In my experience, cellular access on my iPad would have been handy at times where Wi-Fi was not available for my iPad, but those instances have been only a few. Also, keep in mind that, even when only Wi-Fi is available, it may not be free (airports, airplanes, etc.) And obviously a cellular data modem can’t be used on an airplane.
For someone who has used an iPhone or iPod Touch, getting used to the multi-touch screen and iOS interface is second nature. For someone like me, who never owned either, learning the navigation of the interface and various finger gestures was very simple and intuitive. Within minutes I became comfortable opening and navigating applications, though it took some getting used to. Being so PC and Windows centric, this was also my first experience with an Apple computing device (other than an iPod of course).
Since I’m well versed in using iTunes software, the synchronization interface for the iPad with your computer, getting started setting up the iPad was relatively easy. While I was anxious to sync, view and listen to my music and videos on the iPad, I really viewed the primary purpose of the iPad as an e-reader and lightweight e-mail and internet browsing device. Everyone knows about the hundreds of thousands of “apps” available for the iPad, and I was curious which ones I would gravitate towards or incorporate into my daily life.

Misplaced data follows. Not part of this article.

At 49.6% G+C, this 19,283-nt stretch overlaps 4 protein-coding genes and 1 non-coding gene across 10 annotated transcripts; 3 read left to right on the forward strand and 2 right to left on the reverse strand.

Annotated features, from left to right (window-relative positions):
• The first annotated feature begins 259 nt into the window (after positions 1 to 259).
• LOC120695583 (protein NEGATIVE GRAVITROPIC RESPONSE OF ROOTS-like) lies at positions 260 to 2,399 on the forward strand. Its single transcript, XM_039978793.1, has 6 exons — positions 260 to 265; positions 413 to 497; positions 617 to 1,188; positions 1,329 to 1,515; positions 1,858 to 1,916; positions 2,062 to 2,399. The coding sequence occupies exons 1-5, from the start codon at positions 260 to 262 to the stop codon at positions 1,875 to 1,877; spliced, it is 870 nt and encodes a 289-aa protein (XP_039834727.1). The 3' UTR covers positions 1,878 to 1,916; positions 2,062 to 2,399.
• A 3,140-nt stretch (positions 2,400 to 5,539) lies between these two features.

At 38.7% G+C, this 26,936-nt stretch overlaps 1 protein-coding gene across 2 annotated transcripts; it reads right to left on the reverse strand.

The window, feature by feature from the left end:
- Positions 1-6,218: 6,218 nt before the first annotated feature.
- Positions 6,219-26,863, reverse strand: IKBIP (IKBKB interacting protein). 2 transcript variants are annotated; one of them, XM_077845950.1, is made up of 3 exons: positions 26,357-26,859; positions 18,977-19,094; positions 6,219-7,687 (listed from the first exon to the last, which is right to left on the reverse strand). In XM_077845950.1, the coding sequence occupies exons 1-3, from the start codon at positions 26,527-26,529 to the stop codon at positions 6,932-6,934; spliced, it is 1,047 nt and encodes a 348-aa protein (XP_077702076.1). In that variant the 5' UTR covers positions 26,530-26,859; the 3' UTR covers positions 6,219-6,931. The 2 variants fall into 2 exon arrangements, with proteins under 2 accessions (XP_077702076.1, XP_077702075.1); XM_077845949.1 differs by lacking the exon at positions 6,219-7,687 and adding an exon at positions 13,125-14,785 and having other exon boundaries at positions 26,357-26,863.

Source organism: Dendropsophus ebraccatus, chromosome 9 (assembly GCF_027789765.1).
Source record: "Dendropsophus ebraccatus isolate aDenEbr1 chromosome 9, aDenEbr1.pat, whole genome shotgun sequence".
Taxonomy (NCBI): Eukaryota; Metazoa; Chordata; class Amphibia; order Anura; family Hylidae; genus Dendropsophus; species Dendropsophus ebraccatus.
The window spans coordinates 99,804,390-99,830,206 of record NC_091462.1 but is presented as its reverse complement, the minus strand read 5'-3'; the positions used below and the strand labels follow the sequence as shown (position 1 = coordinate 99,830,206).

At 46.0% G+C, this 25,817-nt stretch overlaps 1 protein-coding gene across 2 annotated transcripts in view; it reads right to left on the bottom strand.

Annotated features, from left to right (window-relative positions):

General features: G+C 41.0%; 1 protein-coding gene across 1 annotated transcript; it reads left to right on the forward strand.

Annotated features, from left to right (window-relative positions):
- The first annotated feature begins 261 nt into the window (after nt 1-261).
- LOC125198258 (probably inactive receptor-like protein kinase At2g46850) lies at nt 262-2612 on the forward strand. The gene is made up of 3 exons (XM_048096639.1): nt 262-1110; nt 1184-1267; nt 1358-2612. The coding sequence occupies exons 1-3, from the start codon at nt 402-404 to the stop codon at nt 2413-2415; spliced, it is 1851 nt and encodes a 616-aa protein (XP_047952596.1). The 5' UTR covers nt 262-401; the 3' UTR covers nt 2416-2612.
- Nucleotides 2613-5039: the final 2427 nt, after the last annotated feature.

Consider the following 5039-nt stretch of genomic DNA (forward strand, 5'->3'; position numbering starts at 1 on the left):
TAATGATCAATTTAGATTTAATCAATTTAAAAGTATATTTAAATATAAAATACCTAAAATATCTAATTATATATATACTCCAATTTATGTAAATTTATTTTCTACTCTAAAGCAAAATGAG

An online Apple account is essential if you plan to use iCloud, download apps or buy anything from the iTunes store. Anyone who has purchased music or media from Apple already has an account. If not, setting one up is easy and free; even if you never purchase a thing from Apple, and are only interested in the free apps, you’ll need an online Apple account.
During set-up, the iPad asks if you wish to establish a 4 digit passcode to protect your iPad and contents. I can unequivocally say that you must do this immediately and set a short time-out for it. It will help protect your device and data from unauthorized access and spying eyes, and will not allow use until after you input the passcode. You can even set the maximum number of failed attempts to unlock the iPad, after which it will erase all the data from the device as a safety precaution.
One of the first apps that came “standard” on the iPad was “Find iPhone”. This allows you to remotely track down your device via GPS should it become lost or stolen. I set this up right away just in case this happened. Although a clever thief can likely find a way around it, it’s a second line of defense (after the passcode) to retrieve or wipe your data should the iPad fall into the wrong hands. And as I get a bit older, it may even help me find my device around the house in case I misplace it like my keys.
Without any USB ports or memory card slots, one wonders how you get data back and forth to the device. As alluded to above, the iCloud can act as a data hub to shuttle files and documents to the iPad. In addition, e-mail and internet attachments (most commonly PDF’s) are opened and displayed without any extra effort, using the preinstalled iBook application.